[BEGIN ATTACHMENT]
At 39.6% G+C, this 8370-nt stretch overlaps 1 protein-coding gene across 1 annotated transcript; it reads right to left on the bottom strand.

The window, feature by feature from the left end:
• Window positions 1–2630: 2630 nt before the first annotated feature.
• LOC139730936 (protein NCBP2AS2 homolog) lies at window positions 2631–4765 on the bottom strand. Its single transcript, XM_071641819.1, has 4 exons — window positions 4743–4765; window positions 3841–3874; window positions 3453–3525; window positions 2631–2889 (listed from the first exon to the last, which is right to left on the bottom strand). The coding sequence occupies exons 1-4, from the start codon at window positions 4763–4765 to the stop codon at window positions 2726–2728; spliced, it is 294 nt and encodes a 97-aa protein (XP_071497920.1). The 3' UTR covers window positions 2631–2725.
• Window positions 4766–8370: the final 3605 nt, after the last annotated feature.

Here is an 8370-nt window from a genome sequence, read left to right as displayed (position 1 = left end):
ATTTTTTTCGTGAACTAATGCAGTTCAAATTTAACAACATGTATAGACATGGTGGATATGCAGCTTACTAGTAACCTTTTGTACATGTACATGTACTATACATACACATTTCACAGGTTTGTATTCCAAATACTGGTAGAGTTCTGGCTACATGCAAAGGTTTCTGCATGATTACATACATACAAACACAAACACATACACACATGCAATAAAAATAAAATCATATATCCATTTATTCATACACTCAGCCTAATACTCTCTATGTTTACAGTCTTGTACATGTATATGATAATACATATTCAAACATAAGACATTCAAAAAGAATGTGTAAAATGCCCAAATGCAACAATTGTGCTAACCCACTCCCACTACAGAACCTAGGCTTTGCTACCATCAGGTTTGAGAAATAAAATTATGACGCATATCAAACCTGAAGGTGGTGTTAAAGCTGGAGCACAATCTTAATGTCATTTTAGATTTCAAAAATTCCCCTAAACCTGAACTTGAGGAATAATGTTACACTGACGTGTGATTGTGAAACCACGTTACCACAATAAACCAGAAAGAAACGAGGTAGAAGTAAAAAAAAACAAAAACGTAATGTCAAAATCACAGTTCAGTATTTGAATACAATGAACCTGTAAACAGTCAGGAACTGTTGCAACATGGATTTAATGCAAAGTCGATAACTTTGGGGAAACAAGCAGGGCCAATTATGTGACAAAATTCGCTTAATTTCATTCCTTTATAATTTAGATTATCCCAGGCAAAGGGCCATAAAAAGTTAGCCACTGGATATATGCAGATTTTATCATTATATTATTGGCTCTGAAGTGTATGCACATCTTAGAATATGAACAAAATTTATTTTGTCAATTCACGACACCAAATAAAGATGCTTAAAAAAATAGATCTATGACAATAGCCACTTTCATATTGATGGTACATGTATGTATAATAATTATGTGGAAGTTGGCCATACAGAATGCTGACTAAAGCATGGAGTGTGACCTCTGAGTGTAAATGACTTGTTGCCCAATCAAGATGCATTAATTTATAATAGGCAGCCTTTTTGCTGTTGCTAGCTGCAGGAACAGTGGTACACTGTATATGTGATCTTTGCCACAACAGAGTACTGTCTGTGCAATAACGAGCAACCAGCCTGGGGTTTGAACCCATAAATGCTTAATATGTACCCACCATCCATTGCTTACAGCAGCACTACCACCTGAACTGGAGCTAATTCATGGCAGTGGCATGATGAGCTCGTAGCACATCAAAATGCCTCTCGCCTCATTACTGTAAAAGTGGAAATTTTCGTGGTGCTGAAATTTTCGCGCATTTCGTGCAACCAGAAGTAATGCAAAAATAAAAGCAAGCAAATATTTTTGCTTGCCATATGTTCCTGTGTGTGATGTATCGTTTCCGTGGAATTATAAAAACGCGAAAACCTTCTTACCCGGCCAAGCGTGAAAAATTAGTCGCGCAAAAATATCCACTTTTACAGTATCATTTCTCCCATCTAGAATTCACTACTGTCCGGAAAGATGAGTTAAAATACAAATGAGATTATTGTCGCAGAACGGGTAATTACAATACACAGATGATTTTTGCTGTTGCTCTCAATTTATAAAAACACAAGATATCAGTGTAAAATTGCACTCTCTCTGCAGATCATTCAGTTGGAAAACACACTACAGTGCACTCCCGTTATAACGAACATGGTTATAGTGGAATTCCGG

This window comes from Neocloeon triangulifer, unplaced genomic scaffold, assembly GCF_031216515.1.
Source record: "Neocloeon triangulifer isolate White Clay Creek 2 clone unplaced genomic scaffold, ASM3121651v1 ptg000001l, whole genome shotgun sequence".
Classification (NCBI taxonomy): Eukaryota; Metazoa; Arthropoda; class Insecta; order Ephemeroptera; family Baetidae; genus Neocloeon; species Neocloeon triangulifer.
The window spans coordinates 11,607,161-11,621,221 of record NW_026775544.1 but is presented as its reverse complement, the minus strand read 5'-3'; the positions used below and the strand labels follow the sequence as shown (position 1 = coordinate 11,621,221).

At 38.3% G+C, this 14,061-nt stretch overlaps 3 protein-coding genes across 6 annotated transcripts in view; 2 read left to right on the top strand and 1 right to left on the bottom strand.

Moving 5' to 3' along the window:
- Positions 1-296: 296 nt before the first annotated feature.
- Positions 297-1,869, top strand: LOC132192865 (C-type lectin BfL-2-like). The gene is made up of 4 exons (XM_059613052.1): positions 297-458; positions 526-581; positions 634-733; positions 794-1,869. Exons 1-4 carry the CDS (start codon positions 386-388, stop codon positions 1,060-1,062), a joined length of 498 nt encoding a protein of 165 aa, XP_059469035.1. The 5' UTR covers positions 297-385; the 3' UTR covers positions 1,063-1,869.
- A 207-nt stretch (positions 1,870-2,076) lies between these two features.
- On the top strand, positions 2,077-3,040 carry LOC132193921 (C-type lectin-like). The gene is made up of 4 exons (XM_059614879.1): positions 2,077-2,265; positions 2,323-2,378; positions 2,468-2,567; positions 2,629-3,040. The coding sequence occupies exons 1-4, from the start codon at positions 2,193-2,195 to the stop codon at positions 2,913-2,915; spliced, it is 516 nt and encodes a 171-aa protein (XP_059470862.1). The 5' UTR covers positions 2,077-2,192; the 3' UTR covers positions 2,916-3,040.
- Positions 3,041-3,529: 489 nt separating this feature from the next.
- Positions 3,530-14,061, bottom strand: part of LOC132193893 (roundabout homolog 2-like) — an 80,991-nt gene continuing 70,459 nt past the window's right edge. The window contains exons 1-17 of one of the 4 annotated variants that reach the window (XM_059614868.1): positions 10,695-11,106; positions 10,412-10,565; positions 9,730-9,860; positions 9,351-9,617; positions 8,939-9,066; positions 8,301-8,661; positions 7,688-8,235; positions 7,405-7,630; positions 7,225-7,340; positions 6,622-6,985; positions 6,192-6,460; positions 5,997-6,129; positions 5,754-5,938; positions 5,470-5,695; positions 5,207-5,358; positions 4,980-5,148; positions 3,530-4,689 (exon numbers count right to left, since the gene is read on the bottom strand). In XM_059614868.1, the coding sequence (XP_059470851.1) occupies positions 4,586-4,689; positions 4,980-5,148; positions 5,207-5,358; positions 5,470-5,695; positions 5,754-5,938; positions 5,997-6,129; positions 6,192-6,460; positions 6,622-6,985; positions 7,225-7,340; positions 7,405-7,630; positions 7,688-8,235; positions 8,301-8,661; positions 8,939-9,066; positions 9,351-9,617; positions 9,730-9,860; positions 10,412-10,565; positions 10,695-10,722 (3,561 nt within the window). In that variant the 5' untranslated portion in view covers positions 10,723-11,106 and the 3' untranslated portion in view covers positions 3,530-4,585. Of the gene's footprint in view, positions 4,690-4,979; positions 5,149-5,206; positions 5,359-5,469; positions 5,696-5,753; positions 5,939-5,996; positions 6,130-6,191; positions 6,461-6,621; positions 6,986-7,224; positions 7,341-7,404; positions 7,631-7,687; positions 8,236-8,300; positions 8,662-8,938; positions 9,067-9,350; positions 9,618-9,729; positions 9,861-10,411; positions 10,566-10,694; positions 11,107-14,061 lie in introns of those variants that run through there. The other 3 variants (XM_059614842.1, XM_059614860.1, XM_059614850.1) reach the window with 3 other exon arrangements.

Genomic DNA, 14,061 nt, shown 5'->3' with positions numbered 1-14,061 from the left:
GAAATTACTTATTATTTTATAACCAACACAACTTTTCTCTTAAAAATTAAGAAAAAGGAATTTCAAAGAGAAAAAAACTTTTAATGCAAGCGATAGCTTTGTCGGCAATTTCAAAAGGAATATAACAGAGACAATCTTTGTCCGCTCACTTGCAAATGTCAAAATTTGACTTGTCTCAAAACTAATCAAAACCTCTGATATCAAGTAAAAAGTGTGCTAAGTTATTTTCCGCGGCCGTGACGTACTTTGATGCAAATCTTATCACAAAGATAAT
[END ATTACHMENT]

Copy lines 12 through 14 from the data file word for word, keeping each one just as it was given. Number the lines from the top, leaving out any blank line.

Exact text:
At 38.3% G+C, this 14,061-nt stretch overlaps 3 protein-coding genes across 6 annotated transcripts in view; 2 read left to right on the top strand and 1 right to left on the bottom strand.

Moving 5' to 3' along the window:
- Positions 1-296: 296 nt before the first annotated feature.